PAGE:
Does fluorine ever form a double or triple bond? I wonder if seeming lack of such higher order bonds is related to the electronegativity of fluorine.

  • 4
    $\begingroup$ Who said it doesn't? $\endgroup$
    – andselisk
    Dec 4 '17 at 10:15
  • $\begingroup$ Oxtoby-principle of modern chemistry $\endgroup$
    – TRIPLE
    Dec 4 '17 at 10:21
  • 3
    $\begingroup$ It was a rhetorical clickable question. There is $\ce{F=N}$ bond known to exist. $\endgroup$
    – andselisk
    Dec 4 '17 at 11:11
  • 1
    $\begingroup$ For all intents and purposes, it doesn't... $\endgroup$
    – orthocresol
    Dec 4 '17 at 12:36

The compound $\ce{NF}$, which is isoelectronic to $\ce{O2}$ is known, has been isolated in matrices and characterised and subjected to calculations. Like for dioxygen, three different states of this molecule are known: one triplet and two singlet states. Without performing any sophisticated analysis of its orbitals, we can expect a bond order of 2, and thus a double bond.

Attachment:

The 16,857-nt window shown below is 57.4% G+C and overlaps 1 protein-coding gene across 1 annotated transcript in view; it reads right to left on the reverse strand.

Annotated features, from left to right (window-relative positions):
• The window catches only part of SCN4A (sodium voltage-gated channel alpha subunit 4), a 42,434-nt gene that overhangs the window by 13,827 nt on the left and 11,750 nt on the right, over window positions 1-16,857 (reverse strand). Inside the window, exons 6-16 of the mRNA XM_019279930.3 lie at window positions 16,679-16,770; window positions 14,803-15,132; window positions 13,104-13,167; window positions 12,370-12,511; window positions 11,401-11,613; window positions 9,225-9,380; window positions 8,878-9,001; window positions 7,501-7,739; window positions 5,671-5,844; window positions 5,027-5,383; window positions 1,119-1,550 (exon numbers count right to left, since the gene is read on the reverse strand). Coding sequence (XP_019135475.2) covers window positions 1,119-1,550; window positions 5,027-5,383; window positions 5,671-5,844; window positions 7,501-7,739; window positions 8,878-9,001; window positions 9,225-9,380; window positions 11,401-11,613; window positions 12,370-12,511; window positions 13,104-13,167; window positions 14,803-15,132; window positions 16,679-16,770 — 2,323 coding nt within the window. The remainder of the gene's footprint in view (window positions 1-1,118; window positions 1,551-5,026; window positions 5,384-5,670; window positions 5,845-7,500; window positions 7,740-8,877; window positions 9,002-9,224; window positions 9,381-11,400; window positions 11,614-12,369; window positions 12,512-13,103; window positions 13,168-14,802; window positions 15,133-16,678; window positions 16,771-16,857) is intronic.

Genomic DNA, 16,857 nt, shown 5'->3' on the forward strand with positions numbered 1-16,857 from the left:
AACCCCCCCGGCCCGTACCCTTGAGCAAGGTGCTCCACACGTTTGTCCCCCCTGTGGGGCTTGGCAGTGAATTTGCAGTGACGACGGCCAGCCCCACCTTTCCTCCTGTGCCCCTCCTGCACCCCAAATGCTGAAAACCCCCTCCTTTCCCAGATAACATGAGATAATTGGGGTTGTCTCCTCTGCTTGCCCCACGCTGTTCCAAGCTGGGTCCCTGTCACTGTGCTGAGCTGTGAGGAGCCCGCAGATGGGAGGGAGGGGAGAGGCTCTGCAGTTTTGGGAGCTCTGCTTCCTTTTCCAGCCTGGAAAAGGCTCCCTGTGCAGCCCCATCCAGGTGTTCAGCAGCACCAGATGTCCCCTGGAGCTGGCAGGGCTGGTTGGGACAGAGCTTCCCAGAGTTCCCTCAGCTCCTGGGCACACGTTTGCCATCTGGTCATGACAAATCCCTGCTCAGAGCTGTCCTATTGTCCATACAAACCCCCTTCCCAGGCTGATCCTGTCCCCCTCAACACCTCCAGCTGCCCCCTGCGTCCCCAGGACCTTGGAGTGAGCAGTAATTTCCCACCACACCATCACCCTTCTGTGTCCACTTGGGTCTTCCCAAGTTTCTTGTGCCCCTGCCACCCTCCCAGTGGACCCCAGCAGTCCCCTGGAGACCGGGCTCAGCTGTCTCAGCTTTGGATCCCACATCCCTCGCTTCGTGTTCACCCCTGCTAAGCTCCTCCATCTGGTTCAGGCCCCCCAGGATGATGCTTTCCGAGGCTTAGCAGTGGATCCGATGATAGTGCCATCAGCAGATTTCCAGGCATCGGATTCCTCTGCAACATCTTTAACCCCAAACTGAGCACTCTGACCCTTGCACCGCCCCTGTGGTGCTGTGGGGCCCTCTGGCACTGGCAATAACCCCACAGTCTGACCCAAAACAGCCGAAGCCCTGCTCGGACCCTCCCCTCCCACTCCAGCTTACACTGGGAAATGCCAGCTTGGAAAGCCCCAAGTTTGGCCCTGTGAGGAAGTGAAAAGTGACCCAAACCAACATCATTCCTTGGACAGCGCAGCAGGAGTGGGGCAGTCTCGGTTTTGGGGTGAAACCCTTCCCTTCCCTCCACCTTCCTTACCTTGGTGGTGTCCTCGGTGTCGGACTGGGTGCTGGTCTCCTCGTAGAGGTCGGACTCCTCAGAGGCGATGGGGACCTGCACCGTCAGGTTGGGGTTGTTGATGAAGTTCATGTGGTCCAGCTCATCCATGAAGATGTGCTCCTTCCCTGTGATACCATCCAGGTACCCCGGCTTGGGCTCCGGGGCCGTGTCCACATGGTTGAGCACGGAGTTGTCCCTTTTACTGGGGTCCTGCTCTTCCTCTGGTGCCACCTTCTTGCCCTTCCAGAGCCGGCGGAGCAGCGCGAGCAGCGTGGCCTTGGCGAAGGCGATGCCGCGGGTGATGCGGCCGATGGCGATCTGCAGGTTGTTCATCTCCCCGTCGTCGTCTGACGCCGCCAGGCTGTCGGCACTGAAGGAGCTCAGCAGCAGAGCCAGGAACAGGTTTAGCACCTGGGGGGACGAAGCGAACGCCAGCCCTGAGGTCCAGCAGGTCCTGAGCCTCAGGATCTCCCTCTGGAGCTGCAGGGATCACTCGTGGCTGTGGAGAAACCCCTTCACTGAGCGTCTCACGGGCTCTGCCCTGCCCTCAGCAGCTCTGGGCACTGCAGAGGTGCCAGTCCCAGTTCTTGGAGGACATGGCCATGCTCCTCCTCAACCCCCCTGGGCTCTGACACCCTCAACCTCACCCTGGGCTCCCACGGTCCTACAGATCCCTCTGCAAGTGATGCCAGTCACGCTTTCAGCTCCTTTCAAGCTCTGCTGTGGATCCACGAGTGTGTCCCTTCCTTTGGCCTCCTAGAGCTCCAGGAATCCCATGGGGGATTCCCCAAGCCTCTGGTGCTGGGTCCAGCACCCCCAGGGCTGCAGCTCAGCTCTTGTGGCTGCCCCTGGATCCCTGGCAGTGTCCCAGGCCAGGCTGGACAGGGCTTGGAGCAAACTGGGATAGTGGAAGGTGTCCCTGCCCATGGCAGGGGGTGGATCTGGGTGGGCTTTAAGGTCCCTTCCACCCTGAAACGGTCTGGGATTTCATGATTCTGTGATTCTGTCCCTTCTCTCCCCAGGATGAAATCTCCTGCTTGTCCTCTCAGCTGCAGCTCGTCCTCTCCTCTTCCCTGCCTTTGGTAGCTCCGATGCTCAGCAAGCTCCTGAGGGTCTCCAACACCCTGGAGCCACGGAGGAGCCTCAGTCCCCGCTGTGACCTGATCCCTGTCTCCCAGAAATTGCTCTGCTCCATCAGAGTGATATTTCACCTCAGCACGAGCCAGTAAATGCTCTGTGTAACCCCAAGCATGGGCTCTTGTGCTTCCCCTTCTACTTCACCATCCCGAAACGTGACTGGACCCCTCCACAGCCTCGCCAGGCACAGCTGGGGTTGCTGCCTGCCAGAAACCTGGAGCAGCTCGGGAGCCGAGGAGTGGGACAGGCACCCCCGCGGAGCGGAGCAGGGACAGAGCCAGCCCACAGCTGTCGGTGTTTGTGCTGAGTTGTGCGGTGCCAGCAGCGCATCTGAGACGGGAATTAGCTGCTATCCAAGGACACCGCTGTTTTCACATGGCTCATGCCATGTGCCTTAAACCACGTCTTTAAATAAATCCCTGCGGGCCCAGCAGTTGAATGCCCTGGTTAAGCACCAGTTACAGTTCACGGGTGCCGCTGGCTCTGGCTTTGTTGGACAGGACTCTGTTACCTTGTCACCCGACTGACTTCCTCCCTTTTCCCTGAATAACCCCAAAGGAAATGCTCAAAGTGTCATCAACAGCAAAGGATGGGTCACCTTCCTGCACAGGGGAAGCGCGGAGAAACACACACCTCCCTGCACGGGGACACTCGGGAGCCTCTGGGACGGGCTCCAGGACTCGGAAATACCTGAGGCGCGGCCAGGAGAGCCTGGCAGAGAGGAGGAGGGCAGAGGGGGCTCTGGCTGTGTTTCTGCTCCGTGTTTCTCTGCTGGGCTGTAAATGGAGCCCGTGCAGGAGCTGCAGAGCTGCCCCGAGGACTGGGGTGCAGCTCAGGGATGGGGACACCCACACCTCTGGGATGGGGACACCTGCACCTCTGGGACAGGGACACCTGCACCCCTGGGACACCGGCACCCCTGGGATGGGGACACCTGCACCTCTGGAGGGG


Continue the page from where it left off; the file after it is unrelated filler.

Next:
Harbison performed calculations on this compound. He came to the conclusion that the most stable triplet state is best described using only a single $\ce{N-F}$ bond. The two singlet states which require full electron pairing, however, display a much shorter $\ce{N-F}$ bond distance and are thus better described by an $\ce{N=F}$ double bond. Adding formal charges would lead to: $$\ce{\overset{-}{N}=\overset{+}{F}}$$


G. S. Harbison, J. Am. Chem. Soc., 2002, 124, 366–367. DOI: 10.1021/ja0159261.

  • $\begingroup$ Going down this line, one wonders what would happen as the atomic number of $\ce{X}$ in $\ce{XF}$ decreases. Apparently boron monofluoride $\ce{BF}$ still has only partial double bond character. Beryllium monofluoride $\ce{BeF}$ would also be an interesting albeit more complicated case... $\endgroup$ Oct 3 '20 at 23:54

For most purposes, i.e. writing Lewis Structures and such things, fluorine always forms single bonds. In higher level chemistry, it may be possible (like in the comments). Fluorine, like you said, is very electronegative, and therefore it doesn't like to "share" its electrons, leading to almost always making single bonds.


Your Answer

By clicking “Post Your Answer”, you agree to our terms of service, privacy policy and cookie policy

Not the answer you're looking for? Browse other questions tagged or ask your own question.